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Kaid Benfield’s Blog

Stress is not a walk in the park

Kaid Benfield

Posted February 19, 2009

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my favorite city park, London's Russell Square (by: Daniel Lobo, creative commons license) 

So said Rachel in this space last summer, and I've been pushing the city parks thing here for over a year now.  Now we have some new research to back it up.

In particular, Meghna Marjadi reports in the McGill Tribune, a student paper associated with McGill University in Montreal, on a new study finding that a test group of students walking through an urban arboretum scored better on memory and mood indicia than a control group walking on city streets.  The research was conducted at the University of Michigan:

"The study investigated how human interactions with nature and cities affect memory performance by sending participants on 50-minute walks in each environment. Half of the study participants walked in downtown Ann Arbor, the other in the Ann Arbor arboretum. Prior to the walk, participants were assessed for mood, memory, and attention. They were also given GPS watches to ensure that they remained on route. When they returned, researchers gave participants the same memory tests. A week later, those who walked in the arboretum repeated the same procedure, but instead walked in the city, and those who previously walked in the city walked in the park.

"'We found that when the people walked in the park ... they showed significant improvements in their memory and attention,' says Marc Berman, a University of Michigan graduate student who worked on the study.

"According to Berman, 'The combination of nature's absence and constant attention to cars and other hazards causes stress.'

"'The idea is that when you're in nature you can let your mind wander'" says Berman. 'There are lots of interesting things to look at, and you can rest some portions of attention. While, in an urban environment, typically you can't rest attention so much . . . You need to be really vigilant that you don't get hit by a car or walk into people.'"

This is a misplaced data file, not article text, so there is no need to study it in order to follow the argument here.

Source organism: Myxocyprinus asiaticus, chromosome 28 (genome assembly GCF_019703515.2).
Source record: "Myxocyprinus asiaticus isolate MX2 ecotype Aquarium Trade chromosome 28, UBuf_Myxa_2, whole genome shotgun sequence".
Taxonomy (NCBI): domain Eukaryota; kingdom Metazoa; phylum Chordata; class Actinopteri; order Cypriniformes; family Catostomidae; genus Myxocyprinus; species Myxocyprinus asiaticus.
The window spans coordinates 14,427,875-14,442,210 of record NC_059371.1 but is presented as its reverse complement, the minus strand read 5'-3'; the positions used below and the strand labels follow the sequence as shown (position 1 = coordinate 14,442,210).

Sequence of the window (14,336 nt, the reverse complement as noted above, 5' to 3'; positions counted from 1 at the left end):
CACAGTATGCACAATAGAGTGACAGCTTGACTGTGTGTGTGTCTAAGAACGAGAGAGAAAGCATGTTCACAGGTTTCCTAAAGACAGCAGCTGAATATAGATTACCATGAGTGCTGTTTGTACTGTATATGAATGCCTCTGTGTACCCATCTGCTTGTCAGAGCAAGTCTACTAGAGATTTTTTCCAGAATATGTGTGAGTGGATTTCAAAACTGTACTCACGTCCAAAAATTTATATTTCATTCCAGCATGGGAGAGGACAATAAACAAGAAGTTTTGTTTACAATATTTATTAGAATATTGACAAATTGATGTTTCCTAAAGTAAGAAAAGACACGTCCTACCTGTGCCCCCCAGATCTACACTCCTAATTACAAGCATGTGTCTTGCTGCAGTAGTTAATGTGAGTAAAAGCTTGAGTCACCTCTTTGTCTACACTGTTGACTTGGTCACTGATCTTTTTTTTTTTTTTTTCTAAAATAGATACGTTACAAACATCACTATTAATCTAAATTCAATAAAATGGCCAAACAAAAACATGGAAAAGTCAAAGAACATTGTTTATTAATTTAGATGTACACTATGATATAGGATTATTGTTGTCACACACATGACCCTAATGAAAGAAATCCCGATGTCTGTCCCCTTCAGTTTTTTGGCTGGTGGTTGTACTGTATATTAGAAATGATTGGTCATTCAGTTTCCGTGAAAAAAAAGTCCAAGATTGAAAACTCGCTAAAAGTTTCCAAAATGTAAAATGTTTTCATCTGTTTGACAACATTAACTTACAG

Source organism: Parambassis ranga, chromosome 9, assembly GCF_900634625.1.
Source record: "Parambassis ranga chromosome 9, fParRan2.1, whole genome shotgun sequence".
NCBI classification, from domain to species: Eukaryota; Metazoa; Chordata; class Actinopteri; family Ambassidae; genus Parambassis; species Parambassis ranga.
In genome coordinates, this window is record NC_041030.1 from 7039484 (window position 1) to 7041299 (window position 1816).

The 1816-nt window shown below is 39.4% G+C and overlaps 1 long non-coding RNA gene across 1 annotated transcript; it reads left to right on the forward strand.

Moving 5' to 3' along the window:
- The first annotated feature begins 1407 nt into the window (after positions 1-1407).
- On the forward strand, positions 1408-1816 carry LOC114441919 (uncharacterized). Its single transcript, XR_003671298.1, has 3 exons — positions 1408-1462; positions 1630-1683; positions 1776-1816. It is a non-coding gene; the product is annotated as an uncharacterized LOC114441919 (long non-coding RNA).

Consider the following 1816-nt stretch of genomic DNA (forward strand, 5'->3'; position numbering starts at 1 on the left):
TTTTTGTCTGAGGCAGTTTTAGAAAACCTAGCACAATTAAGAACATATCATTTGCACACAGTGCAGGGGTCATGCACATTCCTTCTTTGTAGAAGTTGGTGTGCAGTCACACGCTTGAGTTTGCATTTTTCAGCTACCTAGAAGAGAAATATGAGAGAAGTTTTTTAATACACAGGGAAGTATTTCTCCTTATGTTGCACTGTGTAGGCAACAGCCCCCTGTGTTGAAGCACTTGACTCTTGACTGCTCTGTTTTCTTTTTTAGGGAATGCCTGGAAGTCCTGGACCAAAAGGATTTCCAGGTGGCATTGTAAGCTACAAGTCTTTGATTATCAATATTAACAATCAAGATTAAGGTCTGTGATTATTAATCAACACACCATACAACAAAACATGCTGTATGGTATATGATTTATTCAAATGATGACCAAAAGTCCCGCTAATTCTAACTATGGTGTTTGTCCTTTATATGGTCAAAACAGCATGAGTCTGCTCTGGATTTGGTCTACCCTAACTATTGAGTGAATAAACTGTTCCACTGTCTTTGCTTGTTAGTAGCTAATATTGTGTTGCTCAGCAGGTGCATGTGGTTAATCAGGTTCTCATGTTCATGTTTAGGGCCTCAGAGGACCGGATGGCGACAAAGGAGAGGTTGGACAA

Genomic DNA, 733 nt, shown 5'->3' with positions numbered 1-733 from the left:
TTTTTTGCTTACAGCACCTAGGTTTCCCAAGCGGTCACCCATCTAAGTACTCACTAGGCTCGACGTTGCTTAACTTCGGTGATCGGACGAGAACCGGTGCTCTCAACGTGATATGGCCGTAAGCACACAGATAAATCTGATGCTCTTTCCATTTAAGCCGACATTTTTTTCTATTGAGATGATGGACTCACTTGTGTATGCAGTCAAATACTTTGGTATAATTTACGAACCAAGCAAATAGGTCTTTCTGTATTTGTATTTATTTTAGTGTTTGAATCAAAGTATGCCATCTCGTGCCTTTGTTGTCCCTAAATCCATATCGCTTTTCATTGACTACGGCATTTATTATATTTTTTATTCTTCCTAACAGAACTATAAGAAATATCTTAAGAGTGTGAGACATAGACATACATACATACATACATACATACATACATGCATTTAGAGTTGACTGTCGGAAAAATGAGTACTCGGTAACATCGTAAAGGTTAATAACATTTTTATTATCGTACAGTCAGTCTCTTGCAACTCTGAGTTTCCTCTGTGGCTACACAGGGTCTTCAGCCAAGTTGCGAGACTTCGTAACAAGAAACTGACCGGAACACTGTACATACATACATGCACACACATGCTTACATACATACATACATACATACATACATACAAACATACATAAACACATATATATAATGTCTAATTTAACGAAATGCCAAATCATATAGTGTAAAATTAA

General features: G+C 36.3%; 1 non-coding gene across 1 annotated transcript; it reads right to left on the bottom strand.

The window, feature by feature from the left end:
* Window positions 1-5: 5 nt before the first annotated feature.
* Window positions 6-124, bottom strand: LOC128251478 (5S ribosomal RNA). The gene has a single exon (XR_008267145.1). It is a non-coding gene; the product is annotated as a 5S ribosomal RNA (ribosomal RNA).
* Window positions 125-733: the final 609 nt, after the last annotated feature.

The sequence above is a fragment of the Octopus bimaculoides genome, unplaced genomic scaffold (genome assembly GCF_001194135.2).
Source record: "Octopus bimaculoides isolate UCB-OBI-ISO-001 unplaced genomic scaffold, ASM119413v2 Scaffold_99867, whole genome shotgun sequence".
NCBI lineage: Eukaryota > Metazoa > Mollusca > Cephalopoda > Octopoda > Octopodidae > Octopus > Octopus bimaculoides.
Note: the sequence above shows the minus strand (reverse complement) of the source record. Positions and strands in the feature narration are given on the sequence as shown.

Assuming you can't go for a walk right now, read the full article here.

Kaid Benfield writes (almost) daily about community, development, and the environment.  For more posts, see his blog's home page. 


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Tony ChaviraFeb 19 2009 01:01 PM

I saw this on planetizen yesterday and immediately thought "no wonder I'm losing my mind." Unsurprisingly, I forgot it right away.

Scientific American actually had an article that supports this research, adding that wandering thoughts trigger your brain's reward system:

Anyway, great post! Needless to say, Ebenezer Howard would be proud. Too bad we don't blog in Esperanto.

Steven P.Feb 22 2009 02:09 PM

The article discussing this in the Tribune said that even a few trees or some grass is beneficial to people in urban environments. Is it just me, or does that imply that suburban areas, where people typically have their own green spaces, would be better for memory than living in less-green urban environments?

Certainly, people going for a walk is such an environment would have to be more vigilant than those taking a walk in a park, but if a view with a few trees makes a difference, then they wouldn't have to go on a walk to have better memory capacities than people in urban environments.

If I'm right to infer that, then it would be interesting to see a study comparing the memory capacities of people who live in urban areas but take walks in the park against people who just live in the suburbs. It wouldn't make up for suburbia's other problems, no matter how it turned out, but it would be interesting to see.

Thanks for bringing this to our attention.

Kaid @ NRDCFeb 23 2009 09:59 AM

Interesting point, Steven. I think there is, in fact, some research showing that hospital and/or nursing home patients do better when they can view nature from their rooms.

I wouldn't necessarily conclude that suburbs provide that experience better than cities do, though. In fact, many city neighborhoods actually have more visible greenery than most new suburbs, because the city neighborhoods have mature trees and vegetation. In new suburbs, builders tend to strip the area barren before creating the built development, and it takes decades for the trees and other vegetation to mature.

Another issue is that, in newer developments, such nature as exists tends to be privatized (back yards being a great example), so that walking through nature isn't much of an option unless one is actually in a park.

City business districts don't have much nature but, then, neither does, say, Tysons Corner.

What I take away from research like this is that we would benefit by being more thoughtful about incorporating nature into walkable, sustainable neighborhoods, whether they are in the suburbs or in cities.

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